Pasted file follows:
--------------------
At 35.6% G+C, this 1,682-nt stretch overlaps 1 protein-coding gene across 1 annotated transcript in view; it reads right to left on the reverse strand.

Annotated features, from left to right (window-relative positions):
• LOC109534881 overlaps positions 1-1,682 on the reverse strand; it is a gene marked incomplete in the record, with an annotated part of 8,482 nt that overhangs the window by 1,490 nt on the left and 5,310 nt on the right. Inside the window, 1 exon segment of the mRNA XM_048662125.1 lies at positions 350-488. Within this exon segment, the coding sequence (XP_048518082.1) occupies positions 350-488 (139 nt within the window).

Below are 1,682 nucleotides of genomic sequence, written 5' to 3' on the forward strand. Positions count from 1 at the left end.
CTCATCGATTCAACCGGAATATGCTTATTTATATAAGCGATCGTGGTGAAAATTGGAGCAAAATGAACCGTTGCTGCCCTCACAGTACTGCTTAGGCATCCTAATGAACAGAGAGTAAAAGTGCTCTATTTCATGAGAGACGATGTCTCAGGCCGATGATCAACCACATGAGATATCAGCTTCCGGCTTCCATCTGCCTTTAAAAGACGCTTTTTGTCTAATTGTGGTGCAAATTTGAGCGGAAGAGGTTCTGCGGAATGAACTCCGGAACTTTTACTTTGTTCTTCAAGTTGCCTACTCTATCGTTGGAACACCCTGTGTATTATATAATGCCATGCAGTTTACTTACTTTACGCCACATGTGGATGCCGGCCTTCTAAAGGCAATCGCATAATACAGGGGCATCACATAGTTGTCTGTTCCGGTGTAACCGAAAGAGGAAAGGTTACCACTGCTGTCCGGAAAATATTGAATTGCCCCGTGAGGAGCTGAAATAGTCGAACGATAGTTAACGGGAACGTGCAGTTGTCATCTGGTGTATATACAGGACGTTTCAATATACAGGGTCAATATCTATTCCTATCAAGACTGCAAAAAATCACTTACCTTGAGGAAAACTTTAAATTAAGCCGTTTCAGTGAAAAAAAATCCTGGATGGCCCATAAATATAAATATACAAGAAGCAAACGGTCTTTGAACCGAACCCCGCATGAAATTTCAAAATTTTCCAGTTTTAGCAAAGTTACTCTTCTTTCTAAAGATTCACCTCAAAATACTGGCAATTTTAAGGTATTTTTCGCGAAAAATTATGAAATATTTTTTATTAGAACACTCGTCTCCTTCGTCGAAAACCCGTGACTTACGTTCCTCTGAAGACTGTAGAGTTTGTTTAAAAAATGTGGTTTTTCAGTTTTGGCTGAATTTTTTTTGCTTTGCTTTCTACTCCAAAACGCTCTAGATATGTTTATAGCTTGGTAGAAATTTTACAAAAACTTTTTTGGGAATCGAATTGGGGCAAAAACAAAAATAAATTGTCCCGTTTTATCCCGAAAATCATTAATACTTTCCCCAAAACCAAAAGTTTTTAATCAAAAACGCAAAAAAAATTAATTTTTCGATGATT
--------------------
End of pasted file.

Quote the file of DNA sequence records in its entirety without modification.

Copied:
At 35.6% G+C, this 1,682-nt stretch overlaps 1 protein-coding gene across 1 annotated transcript in view; it reads right to left on the reverse strand.

Annotated features, from left to right (window-relative positions):
• LOC109534881 overlaps positions 1-1,682 on the reverse strand; it is a gene marked incomplete in the record, with an annotated part of 8,482 nt that overhangs the window by 1,490 nt on the left and 5,310 nt on the right. Inside the window, 1 exon segment of the mRNA XM_048662125.1 lies at positions 350-488. Within this exon segment, the coding sequence (XP_048518082.1) occupies positions 350-488 (139 nt within the window).

Below are 1,682 nucleotides of genomic sequence, written 5' to 3' on the forward strand. Positions count from 1 at the left end.
CTCATCGATTCAACCGGAATATGCTTATTTATATAAGCGATCGTGGTGAAAATTGGAGCAAAATGAACCGTTGCTGCCCTCACAGTACTGCTTAGGCATCCTAATGAACAGAGAGTAAAAGTGCTCTATTTCATGAGAGACGATGTCTCAGGCCGATGATCAACCACATGAGATATCAGCTTCCGGCTTCCATCTGCCTTTAAAAGACGCTTTTTGTCTAATTGTGGTGCAAATTTGAGCGGAAGAGGTTCTGCGGAATGAACTCCGGAACTTTTACTTTGTTCTTCAAGTTGCCTACTCTATCGTTGGAACACCCTGTGTATTATATAATGCCATGCAGTTTACTTACTTTACGCCACATGTGGATGCCGGCCTTCTAAAGGCAATCGCATAATACAGGGGCATCACATAGTTGTCTGTTCCGGTGTAACCGAAAGAGGAAAGGTTACCACTGCTGTCCGGAAAATATTGAATTGCCCCGTGAGGAGCTGAAATAGTCGAACGATAGTTAACGGGAACGTGCAGTTGTCATCTGGTGTATATACAGGACGTTTCAATATACAGGGTCAATATCTATTCCTATCAAGACTGCAAAAAATCACTTACCTTGAGGAAAACTTTAAATTAAGCCGTTTCAGTGAAAAAAAATCCTGGATGGCCCATAAATATAAATATACAAGAAGCAAACGGTCTTTGAACCGAACCCCGCATGAAATTTCAAAATTTTCCAGTTTTAGCAAAGTTACTCTTCTTTCTAAAGATTCACCTCAAAATACTGGCAATTTTAAGGTATTTTTCGCGAAAAATTATGAAATATTTTTTATTAGAACACTCGTCTCCTTCGTCGAAAACCCGTGACTTACGTTCCTCTGAAGACTGTAGAGTTTGTTTAAAAAATGTGGTTTTTCAGTTTTGGCTGAATTTTTTTTGCTTTGCTTTCTACTCCAAAACGCTCTAGATATGTTTATAGCTTGGTAGAAATTTTACAAAAACTTTTTTGGGAATCGAATTGGGGCAAAAACAAAAATAAATTGTCCCGTTTTATCCCGAAAATCATTAATACTTTCCCCAAAACCAAAAGTTTTTAATCAAAAACGCAAAAAAAATTAATTTTTCGATGATT